One transport operator NTI spoke to on a recent visit to WA revealed their most-frequented trip now costs the business $1800 more in fuel than usual, a story that has been reciprocated by many across the country.
Luckily enough, a tiered fuel levy was negotiated with the customer to help combat the added expense.
What is a fuel levy?
Combatting these major hikes in fuel prices by implementing a fuel levy clause is essential in today’s environment of spiralling energy costs, according to Heavy Vehicle Industry Australia (HVIA) CEO Todd Hacking.
A fuel levy rate is an additional surcharge applied on top of your standard transport fee to help manage the fluctuations in fuel price. Many transport companies implement them, and their fuel surcharge calculation varies.
“Fuel levies are the most sophisticated safeguard local transport operators can implement to ensure they are not disadvantaged during this period of rising and uncertain fuel prices,” said Hacking.
“All operators should seriously consider building a levy into all contracts.”
Why introduce a fuel levy?
It’s simply smart business practice for transport operators to implement a fuel levy into their contracts, said Ryan Tax Services principal and national fuel tax leader Chris Sant.
He points out that effective fuel levies helped many companies deal with the recent reduction in the Fuel Tax Credit (FTC), which occurred as a result of the federal government’s temporary halving of the fuel excise for a period of six months from March last year.
Sant said operators with well-structured fuel levies in place were unfazed by the changes because “that’s why we have a fuel levy and our contracts allow us to review and adjust if required”.
“The difficulty for other operators was that fuel levies were either not present or static in many of their customer contracts.
“In many cases, fuel levies don’t effectively deal with FTCs as they are linked only to the price of fuel.
“The temporary changes earlier this year highlighted the danger of disregarding FTCs from fuel levies.
“Because the reduction in fuel price was accompanied by an almost-equal reduction in FTC rates, many transport operators found that the levy they were able to charge their customers reduced, whilst the effective cost of fuel remained the same.”
How to introduce a fuel levy
Done correctly, a fuel levy can set a baseline for fuel prices, with any rise or fall to be borne by the customer and not the transport operator.
Seen as standard practice, alarmingly, some transport operations are not using, or were unaware of fuel levies despite the current hits to their operating costs.
So, how should you go about implementing a fuel levy?
Be transparent and open in communication with customers.
Like all businesses, if your costs increase, you must pass it on. Transport operators should not have to absorb additional costs.
This is easily done by showing the surcharge as a separate line on the customer invoice. This provides full transparency as to the reason behind any service cost increases to the customer.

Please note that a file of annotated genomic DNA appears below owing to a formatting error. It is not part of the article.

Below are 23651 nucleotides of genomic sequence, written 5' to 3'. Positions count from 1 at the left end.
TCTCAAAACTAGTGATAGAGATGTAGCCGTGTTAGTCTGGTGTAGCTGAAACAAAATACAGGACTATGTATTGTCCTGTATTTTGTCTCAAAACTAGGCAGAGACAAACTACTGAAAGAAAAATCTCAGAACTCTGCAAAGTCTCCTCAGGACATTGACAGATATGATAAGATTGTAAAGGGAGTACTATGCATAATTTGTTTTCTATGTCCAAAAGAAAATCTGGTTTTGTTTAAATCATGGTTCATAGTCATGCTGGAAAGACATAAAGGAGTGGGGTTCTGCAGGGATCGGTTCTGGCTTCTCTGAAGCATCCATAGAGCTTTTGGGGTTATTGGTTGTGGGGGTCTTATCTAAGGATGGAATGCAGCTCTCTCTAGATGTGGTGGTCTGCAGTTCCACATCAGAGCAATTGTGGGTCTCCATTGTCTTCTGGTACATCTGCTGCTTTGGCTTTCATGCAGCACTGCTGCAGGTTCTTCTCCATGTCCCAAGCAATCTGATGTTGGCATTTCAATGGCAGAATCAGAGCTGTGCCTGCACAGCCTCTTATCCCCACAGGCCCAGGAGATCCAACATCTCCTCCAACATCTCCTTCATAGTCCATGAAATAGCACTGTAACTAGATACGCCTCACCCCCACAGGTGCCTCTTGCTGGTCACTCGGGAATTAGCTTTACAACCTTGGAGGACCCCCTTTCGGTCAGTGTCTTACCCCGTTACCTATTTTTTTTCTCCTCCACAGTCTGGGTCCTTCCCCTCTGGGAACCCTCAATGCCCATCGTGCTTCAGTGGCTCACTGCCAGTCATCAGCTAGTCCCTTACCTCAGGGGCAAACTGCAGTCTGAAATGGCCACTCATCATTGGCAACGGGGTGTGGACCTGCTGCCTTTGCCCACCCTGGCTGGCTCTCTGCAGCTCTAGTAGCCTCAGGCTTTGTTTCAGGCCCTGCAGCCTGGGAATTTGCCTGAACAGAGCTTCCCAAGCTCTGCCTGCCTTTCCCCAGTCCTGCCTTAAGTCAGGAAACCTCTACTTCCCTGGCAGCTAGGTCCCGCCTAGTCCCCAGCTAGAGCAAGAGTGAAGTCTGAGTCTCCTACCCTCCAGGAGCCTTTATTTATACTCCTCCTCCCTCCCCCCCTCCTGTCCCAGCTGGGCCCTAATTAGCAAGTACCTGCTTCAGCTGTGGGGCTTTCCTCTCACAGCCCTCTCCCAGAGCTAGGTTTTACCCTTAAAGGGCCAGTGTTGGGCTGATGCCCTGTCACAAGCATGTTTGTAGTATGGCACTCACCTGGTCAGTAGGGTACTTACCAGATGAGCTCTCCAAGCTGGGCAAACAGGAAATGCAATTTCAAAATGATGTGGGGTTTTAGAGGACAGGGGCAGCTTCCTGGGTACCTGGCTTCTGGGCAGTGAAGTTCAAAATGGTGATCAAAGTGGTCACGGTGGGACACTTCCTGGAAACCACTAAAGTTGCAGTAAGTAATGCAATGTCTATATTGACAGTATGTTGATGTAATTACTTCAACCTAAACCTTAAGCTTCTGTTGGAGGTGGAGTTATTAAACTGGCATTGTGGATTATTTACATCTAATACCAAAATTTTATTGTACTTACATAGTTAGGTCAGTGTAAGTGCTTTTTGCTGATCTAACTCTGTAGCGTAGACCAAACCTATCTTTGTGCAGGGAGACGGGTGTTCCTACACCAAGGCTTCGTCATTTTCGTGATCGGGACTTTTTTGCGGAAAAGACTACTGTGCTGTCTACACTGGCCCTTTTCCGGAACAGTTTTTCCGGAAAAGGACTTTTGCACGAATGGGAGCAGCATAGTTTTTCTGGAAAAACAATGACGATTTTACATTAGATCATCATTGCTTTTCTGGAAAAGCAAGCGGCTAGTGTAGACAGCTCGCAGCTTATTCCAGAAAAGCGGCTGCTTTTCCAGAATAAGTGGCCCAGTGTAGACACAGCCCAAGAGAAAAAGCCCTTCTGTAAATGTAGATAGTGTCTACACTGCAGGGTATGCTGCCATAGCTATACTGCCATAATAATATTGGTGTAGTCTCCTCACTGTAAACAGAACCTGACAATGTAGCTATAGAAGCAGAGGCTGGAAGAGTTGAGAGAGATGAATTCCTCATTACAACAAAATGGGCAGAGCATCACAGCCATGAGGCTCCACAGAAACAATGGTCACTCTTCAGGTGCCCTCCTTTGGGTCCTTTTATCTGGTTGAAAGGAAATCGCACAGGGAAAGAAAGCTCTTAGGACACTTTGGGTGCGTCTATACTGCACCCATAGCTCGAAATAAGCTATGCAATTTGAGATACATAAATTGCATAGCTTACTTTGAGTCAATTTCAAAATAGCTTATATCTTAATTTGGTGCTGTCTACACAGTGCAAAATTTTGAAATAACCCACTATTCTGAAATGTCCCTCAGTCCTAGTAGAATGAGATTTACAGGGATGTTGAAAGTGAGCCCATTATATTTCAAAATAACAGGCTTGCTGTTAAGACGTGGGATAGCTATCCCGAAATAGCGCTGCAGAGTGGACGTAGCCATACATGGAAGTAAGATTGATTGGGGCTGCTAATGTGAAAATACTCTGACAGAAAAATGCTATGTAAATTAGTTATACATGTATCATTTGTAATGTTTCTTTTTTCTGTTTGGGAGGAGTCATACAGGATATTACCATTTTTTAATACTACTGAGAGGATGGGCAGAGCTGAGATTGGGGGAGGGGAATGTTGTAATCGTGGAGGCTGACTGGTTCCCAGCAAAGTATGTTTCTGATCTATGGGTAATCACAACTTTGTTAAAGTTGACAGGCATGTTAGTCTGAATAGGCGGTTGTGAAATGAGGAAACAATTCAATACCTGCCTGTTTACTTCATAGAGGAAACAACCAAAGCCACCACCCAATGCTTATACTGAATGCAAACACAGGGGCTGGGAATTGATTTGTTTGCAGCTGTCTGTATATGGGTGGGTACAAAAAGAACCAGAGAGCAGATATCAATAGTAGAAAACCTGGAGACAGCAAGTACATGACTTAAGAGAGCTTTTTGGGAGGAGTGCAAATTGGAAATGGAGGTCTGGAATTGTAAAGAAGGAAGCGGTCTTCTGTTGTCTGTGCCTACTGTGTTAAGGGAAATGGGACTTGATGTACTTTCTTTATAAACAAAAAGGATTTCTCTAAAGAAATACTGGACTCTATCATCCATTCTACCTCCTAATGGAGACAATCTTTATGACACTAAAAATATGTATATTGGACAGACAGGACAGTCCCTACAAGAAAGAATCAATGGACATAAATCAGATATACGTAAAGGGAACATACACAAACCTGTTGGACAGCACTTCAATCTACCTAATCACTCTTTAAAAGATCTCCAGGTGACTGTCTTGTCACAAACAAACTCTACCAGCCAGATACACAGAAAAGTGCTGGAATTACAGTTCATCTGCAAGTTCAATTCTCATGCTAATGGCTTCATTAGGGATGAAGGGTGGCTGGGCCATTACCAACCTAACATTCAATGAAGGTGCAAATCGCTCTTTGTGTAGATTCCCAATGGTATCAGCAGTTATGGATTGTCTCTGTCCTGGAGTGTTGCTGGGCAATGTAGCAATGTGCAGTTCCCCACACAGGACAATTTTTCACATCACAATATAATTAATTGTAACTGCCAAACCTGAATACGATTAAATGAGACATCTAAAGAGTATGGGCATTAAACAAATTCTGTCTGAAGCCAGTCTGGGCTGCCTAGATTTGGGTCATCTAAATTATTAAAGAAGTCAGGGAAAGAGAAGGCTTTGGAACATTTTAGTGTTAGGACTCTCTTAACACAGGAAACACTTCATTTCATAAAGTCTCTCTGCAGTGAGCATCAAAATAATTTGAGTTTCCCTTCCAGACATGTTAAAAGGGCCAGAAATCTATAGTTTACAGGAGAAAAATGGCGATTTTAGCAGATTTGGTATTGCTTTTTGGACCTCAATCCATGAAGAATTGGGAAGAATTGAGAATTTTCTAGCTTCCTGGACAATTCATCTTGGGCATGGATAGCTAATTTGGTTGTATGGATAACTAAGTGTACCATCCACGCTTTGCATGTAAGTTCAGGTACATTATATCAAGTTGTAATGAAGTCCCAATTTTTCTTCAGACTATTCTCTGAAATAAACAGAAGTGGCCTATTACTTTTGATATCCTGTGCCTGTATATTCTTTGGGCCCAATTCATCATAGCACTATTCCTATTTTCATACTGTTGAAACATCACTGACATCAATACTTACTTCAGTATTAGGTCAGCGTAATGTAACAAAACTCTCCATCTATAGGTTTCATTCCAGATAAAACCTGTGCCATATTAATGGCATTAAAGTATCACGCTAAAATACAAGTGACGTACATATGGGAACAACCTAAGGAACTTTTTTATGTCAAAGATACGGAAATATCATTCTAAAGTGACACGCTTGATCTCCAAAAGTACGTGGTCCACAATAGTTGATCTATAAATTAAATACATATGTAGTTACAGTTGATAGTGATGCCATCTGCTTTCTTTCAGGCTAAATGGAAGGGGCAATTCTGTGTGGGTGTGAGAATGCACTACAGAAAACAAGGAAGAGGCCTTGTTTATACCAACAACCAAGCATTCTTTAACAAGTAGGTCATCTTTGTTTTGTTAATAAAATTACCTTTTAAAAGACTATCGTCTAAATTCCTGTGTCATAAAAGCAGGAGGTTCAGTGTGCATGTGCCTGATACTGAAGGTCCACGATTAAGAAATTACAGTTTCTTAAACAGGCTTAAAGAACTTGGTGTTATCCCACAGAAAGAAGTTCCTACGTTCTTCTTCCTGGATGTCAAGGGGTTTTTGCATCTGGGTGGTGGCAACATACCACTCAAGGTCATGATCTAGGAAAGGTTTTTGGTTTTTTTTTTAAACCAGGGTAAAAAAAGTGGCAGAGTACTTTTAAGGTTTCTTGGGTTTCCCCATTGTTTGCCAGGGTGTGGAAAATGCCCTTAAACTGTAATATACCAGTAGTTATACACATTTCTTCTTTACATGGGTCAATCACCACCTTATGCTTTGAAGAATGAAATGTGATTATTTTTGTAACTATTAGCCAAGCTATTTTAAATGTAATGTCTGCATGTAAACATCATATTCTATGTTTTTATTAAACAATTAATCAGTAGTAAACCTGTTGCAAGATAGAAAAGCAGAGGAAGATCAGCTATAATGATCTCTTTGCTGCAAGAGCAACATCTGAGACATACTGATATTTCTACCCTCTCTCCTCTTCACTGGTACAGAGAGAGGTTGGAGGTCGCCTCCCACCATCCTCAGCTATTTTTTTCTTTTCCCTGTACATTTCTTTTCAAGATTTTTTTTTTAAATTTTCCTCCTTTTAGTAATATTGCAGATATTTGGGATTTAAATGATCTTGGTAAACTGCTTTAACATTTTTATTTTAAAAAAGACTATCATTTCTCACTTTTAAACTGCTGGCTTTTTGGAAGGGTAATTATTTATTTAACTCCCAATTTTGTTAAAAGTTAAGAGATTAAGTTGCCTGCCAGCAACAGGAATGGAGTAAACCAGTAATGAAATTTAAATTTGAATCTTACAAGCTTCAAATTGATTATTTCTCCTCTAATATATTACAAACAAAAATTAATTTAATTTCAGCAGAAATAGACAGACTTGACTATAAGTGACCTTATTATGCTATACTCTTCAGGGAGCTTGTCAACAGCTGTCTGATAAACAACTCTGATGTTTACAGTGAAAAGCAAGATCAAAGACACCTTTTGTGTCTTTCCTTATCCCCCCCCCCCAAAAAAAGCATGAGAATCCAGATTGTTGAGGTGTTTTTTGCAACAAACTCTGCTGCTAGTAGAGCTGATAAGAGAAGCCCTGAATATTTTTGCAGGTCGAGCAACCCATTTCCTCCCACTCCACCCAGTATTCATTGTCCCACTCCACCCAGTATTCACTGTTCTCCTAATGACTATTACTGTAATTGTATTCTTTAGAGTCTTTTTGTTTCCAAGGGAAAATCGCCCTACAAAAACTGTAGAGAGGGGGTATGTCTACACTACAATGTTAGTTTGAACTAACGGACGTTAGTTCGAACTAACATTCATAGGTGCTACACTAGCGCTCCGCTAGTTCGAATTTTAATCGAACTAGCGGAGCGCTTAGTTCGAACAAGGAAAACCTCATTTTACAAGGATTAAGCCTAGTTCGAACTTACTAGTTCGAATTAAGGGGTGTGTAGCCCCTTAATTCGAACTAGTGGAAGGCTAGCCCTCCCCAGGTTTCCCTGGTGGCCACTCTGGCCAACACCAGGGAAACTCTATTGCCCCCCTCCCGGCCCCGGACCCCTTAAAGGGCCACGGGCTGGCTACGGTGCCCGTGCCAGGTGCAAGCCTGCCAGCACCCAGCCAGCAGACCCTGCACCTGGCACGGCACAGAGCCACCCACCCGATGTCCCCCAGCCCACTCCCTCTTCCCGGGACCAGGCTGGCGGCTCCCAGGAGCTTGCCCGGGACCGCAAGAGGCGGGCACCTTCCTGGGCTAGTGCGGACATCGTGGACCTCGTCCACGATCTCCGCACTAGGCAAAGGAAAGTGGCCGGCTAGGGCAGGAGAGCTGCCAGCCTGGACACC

Find the appropriate surcharge calculation for your business.
This varies from operator to operator, but generally involves calculating the percentage increase in fuel costs from a base price and applying the change to the fuel proportion of your freight rate.
Fuel as a share of total operating costs varies depending on truck/s and task/s, but semi-trailers are likely to be between 25-40 per cent and smaller courier vehicles are likely to be 10-20 per cent.
The diesel fuel price used will often be the average of the fuel price over the daily, weekly or monthly period.
The freight rate is then automatically adjusted against the current fuel price which may be daily, weekly, or monthly depending on the agreement between the transport company and the customer.
Ensure your company is registered for fuel tax credits (FTC).
Fuel tax credits provide eligible businesses with a credit for the fuel tax (excise or customs duty) included in the price of certain liquid or gaseous fuel used in plant and equipment, and certain vehicles.
From September 29, 2022 the FTC rates were 18.8cpl for on-road operators and 46cpl for off-road operators.
But from February 1, 2023, they increase to 20.5cpl and 47.7cpl, respectively (see ATO table below).
Diesel fuel excise is also set to increase on the same day from 46cpl to 47.7cpl.
Sant adds that operators should also ensure their fuel levy takes account of any other change that affects net costs such as road user charges (RUC).
As road users, transport operators are forced to pay for the tarmac they travel. The federal government does this through registration charges (fixed component) and the RUC (variable component). The RUC is imposed through a reduction in your FTC entitlement for fuel used ‘on-road’.
The RUC rate is determined by the transport minister, on advice from the National Transport Commission (NTC), and generally changes on July 1. The RUC is currently 27.2 cents per litre and has gradually increased over the years.
“Any increase in the RUC may become a cost to operators and therefore, where possible, operators should be passing on to customers through an effective fuel levy,” Sant advises.
With a multitude of complex obstacles to rapid adoption of EV’s, diesel will be with us for plenty of years to come, so putting strategies in place to combat spiralling diesel costs is critical to survival in the notoriously low-margin transport industry.
Besides taking some simple steps to cut fuel usage, implementing an effective fuel levy is smart business practice, experts say.
To find out more talk to your accountant, financial advisor or NTI’s team of transport industry specialists.
Tips on introducing a fuel levy
- Be transparent and open in communication with customers
- Find the appropriate surcharge calculation for your business
- Ensure your company is registered for fuel tax credits